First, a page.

8 Terrifying Movies That Prove You Should Stay Off The Internet Forever

This coming weekend sees the release of a new horror movie hoping to scare audiences out of a few bucks, and we're hoping it delivers despite seeming destined to open lower than a certain other horror movie heading into its third weekend. I'm looking at you, Stephen King's IT.

If nothing else, Friend Request stands apart from the old-fashioned thrills of killer clowns and pervy dads by hitching its jump scare-filled wagon to something far trendier. Yes, of course I'm referring to the dangers of social media. The film sees a popular young woman accept a friend request from someone much lower on the social ladder, but when she realizes her faux pas and ends the "friendship," she discovers a demonic presence who isn't too keen on saying goodbye.

The internet has offered an enormous boon to commerce, education, and cowardice, but while it brings users together there's no doubt it's also keeping people apart. The idea of humanity losing touch with the very connections that make us human is frightening enough in the abstract, but over the years, filmmakers have found and focused on very specific nightmares related to our increasingly online existence. The resulting movies haven't all been winners – sorry Smiley and Open Windows – but a few have tapped into universally felt fears easily enhanced and magnified by the global nature and anonymity of the online world.

Keep reading for a look at the eight scariest internet-related horror movies.

the net

8. The Net (1995)

A computer programmer who works remotely and lives an otherwise sheltered life finds herself caught up in a conspiracy involving software, hacking, and murder. Her enemies wipe her existence from official records and falsely identify her as a fugitive, and with no friends, family, or acquaintances to vouch for her, she's forced to fight back with the only weapons she has. Her fingers.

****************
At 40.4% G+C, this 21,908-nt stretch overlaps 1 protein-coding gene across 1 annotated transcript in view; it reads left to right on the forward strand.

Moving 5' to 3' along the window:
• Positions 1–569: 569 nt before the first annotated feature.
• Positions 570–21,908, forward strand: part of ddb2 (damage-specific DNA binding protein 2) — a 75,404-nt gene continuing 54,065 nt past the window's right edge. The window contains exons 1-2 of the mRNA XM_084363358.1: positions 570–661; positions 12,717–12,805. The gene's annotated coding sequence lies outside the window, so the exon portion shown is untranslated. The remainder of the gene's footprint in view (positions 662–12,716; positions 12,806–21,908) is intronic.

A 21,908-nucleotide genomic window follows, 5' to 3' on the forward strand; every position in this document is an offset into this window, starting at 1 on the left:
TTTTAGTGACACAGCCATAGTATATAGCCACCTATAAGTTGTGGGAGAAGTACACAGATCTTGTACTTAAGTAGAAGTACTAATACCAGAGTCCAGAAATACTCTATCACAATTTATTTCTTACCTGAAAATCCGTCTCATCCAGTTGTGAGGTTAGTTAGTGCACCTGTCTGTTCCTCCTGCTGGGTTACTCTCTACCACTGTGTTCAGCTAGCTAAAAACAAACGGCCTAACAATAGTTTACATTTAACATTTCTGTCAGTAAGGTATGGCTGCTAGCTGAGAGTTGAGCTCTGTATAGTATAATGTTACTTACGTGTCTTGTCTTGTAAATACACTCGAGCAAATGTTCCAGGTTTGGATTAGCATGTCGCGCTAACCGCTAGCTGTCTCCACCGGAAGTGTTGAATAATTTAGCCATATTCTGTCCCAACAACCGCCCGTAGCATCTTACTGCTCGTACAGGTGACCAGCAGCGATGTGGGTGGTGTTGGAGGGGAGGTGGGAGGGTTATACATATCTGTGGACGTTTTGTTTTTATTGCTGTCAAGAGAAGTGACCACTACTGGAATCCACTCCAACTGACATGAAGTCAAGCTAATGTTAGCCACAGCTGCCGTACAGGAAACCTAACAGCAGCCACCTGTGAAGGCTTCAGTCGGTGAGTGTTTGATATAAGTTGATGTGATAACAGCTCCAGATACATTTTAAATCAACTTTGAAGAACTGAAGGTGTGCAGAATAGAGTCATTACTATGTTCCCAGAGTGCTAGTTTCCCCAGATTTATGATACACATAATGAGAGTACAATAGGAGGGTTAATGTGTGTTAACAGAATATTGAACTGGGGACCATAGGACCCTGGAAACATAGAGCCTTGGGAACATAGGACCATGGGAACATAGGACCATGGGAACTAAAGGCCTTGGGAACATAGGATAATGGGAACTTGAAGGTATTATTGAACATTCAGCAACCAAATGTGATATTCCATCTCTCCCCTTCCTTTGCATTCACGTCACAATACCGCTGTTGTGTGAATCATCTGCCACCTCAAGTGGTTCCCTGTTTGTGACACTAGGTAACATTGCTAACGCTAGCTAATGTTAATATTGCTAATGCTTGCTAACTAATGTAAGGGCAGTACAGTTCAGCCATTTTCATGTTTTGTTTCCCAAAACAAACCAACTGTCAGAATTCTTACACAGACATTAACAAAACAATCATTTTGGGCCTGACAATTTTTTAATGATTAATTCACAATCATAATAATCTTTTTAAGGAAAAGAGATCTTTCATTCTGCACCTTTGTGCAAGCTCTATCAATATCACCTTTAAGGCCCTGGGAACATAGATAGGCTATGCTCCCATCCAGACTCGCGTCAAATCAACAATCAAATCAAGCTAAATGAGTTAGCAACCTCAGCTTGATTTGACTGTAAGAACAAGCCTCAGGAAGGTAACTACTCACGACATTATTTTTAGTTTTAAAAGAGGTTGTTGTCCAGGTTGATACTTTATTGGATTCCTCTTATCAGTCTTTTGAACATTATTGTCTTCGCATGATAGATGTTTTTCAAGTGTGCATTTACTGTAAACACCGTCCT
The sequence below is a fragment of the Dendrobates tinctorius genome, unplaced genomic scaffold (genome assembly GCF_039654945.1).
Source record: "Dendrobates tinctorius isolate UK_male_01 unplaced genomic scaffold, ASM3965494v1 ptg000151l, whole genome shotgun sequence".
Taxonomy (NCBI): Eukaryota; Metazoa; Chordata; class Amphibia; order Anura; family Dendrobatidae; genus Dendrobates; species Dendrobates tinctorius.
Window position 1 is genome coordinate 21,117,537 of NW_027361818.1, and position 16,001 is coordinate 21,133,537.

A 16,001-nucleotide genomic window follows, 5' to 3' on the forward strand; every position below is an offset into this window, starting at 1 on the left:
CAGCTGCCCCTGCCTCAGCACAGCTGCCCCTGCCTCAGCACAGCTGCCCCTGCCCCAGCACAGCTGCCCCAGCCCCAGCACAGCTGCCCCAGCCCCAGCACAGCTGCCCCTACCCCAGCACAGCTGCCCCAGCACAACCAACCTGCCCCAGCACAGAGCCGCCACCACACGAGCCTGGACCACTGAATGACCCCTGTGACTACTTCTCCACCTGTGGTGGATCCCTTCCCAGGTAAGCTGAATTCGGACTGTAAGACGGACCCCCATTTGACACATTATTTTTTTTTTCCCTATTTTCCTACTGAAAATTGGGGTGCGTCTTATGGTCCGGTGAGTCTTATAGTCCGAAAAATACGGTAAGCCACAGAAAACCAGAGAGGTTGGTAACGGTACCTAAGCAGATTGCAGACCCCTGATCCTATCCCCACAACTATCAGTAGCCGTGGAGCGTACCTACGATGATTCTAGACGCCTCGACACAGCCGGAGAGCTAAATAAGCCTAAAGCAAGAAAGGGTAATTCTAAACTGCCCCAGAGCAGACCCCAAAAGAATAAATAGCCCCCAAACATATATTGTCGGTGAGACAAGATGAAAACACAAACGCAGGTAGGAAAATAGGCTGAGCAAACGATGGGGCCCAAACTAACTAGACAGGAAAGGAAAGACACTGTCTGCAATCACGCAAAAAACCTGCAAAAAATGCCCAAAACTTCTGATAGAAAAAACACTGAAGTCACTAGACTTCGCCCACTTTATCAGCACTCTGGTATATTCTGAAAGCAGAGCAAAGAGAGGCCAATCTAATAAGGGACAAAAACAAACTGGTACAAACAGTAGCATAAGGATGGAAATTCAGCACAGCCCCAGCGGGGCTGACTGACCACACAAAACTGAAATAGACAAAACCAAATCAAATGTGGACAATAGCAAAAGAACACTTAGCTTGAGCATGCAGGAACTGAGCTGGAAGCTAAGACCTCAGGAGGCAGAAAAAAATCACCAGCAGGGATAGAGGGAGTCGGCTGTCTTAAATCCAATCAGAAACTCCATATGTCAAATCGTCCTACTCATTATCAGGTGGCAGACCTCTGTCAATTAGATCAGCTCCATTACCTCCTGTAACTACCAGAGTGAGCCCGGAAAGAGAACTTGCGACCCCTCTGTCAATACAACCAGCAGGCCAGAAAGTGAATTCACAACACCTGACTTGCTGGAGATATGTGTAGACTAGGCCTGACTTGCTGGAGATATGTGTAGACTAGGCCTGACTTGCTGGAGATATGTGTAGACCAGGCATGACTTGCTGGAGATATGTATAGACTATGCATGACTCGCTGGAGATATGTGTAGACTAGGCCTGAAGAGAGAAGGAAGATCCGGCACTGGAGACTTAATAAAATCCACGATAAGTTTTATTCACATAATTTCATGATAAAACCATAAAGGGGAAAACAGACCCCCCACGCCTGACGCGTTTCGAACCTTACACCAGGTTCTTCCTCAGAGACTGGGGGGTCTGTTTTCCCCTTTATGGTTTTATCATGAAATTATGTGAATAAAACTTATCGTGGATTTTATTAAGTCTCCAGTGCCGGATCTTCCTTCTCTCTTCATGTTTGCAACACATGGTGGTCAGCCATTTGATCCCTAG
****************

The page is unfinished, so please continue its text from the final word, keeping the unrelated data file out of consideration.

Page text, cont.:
Wait, don't leave! I'm not pretending this Sandra Bullock-headlined thriller is scary in the traditional sense, but the very idea of identity theft/manipulation is terrifying, and this film hits those fears on its way towards more generic thrills. Other movies have made it dumb (Identity Theft) or exciting (Enemy of the State), but The Net – even as dated as it is – makes it a frightening experience both through the ease in which it could occur and in the damage that results. How do you prove who you are when all the official records say otherwise? Things get so dire that she's forced to turn to Dennis Miller for help. Can you imagine? Horrifying. As mentioned above, the film is more than a little dated by this point (as are all films about "current" technology), but the core story and themes resonate beneath the Hollywood cheese. Once upon a time, a person's word was their bond, and after that it became a matter of signatures sealing the deal. But now? Our entire existence can be altered from thousands of miles away with a few clicks of the keyboard. And we can't count on Dennis Miller to help us anymore.


7. Chatroom (2010)

William is a disturbed young man, but after years of hurting himself he's begun channeling his destructive tendencies towards others. He manages it from his computer, where he's set up a chat room and begun to target four other young people. Each of them has their own issues and insecurities, and under the guise of friendship and understanding William manipulates their actions in the real world. His ultimate goal is to bring one of the teens to the point where he himself failed – suicide.

J-horror director Hideo Nakata (Ringu, Dark Water) moved away from the supernatural with this pitch black social thriller that highlights the dangers of online relationships. William (Aaron Taylor-Johnson) is a danger mostly to himself in the real world, but his reach is extended through the internet, allowing him to touch and corrupt others far more fragile. It's a sad reality that there are people interested in hurting others, and the safety net of the internet's mostly anonymous environment means they more often than not get away with it. The film takes the online bully scenario and turns it into a harrowing, suspenseful story about cruelty and depression being countered by kindness and support both for others and ourselves. The chatrooms are presented as real rooms in which the actors converse – in reality they're apart and simply typing, but seeing them interact ups the drama and the stakes.